Money outside banking system contributes to recession – Expert

Nigerian-banks

Professor Uche Uwaleke of Nassarawa State University has said that money kept at home instead of the bank contributes to the economic recession.

Uwaleke, Head, Banking and Finance of the university, made this known in a survey conducted by the News Agency of Nigeria (NAN) on “Why prominent Nigerians keep money at home’’.

He said that in order to restart a general downturn in the business cycle, aggregate demand had to rise, and this would happen only when there was the circular flow of income.

The lecturer said that the effects of keeping money outside the banking system had made commercial banks which perform financial intermediation functions handicapped to perform this crucial function.

“Also, the capacity of banks to create money and stimulate the economy is constrained as the size of loanable funds is severely affected.

“Monetary policy is made more difficult for the Central Bank of Nigeria when it has little or no control over money circulating outside the banking system.’’

Uwaleke told NAN that people keep money at home to meet emergencies and precaution purposes.

According to him, in a cash-based economy like ours, little amount of money can be kept at home.

“People keep money at home to meet emergencies.

“Also, cash is the most liquid asset and so easy access to cash and convenience could be a motivation for keeping some cash at home rather than having it in electronic cards.

“Impulse buying behaviour displayed in traffics as well as roadside purchase of ‘penny goods’ like groundnuts, sweets etc are made possible with ready cash in hand.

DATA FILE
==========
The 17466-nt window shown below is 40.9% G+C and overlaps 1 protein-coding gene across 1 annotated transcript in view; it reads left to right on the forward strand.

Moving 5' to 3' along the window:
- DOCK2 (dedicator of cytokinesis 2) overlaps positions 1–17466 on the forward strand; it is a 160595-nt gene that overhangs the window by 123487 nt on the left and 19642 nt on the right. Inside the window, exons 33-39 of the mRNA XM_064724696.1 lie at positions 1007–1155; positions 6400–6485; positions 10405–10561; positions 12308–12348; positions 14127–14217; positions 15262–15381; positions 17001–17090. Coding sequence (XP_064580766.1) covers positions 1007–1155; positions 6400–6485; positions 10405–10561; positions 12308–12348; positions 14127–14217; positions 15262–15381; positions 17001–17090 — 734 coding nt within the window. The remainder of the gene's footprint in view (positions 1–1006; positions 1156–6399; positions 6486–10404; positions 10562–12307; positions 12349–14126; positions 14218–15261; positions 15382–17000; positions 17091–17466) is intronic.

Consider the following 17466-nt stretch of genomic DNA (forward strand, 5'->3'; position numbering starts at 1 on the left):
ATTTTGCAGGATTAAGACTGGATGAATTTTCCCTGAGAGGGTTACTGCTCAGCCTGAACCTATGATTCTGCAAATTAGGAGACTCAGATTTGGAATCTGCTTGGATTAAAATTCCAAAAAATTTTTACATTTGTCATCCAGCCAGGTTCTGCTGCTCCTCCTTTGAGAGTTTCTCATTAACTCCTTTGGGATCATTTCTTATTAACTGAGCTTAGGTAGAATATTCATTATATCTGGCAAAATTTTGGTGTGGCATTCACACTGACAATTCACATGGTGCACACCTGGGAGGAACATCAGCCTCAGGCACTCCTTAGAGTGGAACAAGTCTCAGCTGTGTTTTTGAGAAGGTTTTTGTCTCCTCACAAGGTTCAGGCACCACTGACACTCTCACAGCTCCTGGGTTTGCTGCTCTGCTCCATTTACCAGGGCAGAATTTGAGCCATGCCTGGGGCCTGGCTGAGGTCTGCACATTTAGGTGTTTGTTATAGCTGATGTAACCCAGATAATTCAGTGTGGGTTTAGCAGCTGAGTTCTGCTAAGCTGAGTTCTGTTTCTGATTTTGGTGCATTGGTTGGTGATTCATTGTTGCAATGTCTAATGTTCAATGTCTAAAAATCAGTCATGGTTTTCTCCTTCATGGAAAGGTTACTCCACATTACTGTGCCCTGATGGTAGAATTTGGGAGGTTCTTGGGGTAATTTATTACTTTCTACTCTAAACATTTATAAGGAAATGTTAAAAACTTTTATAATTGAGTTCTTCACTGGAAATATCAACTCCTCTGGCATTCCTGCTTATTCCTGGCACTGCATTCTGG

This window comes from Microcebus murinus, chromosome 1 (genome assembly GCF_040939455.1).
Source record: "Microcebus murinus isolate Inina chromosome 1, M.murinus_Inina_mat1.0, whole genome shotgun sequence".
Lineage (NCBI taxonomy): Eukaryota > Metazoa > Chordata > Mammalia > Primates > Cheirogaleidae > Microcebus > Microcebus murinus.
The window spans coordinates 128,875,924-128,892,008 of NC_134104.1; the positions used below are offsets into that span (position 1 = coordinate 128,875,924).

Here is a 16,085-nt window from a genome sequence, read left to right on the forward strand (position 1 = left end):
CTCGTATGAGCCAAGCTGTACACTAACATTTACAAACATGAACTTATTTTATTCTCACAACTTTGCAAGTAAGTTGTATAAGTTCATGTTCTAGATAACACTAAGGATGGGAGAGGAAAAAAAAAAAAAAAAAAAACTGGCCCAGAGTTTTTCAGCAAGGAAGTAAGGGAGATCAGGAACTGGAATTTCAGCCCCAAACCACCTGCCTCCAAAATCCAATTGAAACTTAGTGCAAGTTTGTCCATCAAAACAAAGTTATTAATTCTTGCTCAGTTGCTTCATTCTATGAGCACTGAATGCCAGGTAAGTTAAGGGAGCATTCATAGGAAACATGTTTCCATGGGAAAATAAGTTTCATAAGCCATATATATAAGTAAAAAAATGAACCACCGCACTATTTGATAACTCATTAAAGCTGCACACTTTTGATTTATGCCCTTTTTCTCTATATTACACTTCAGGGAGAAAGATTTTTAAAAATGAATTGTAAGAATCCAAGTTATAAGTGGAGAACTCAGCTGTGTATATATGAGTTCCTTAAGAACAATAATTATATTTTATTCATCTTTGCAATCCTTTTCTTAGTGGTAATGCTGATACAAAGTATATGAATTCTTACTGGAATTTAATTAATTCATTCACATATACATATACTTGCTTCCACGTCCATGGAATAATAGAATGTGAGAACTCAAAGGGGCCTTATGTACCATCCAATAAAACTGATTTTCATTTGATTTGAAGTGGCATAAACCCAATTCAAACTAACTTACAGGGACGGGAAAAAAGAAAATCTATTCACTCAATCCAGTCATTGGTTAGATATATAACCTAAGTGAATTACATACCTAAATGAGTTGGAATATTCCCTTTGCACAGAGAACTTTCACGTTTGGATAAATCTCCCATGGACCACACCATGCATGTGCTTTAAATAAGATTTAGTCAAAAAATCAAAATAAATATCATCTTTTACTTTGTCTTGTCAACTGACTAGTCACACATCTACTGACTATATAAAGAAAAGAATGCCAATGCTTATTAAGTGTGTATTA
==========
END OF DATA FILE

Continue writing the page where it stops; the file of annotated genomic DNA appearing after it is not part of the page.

“Interestingly, there are those who keep some money at home to have something to placate armed robbers who would maim or even kill if they met a man at home and found nothing on him.

“Again, a man with questionable means of livelihood would rather shun the banks and keep proceeds of crime in his home,” he said.

Uwaleke further explained that some people had apathy for putting money in the bank.

He said this was common if the savings rate was too low to compensate for the time and inconvenience associated with opening and operating a savings account.

He, however, said the practice or natural disposition of people keeping money at home could be discouraged by opening more bank branches and improving access and efficiency in banking transactions.

The economist said it could also be discouraged by embarking on public enlightenment on the dangers of home savings and inculcating money and finance studies in basic education.

“Improvement in power, telecom and other support infrastructure for electronic payment systems and plugging public sector leakages and avenues for corruption is another measure,” he said.

NAN